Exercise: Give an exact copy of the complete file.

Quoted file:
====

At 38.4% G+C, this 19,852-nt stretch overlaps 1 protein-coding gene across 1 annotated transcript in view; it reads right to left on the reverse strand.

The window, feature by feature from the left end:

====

At 38.4% G+C, this 19,852-nt stretch overlaps 1 protein-coding gene across 1 annotated transcript in view; it reads right to left on the reverse strand.

The window, feature by feature from the left end: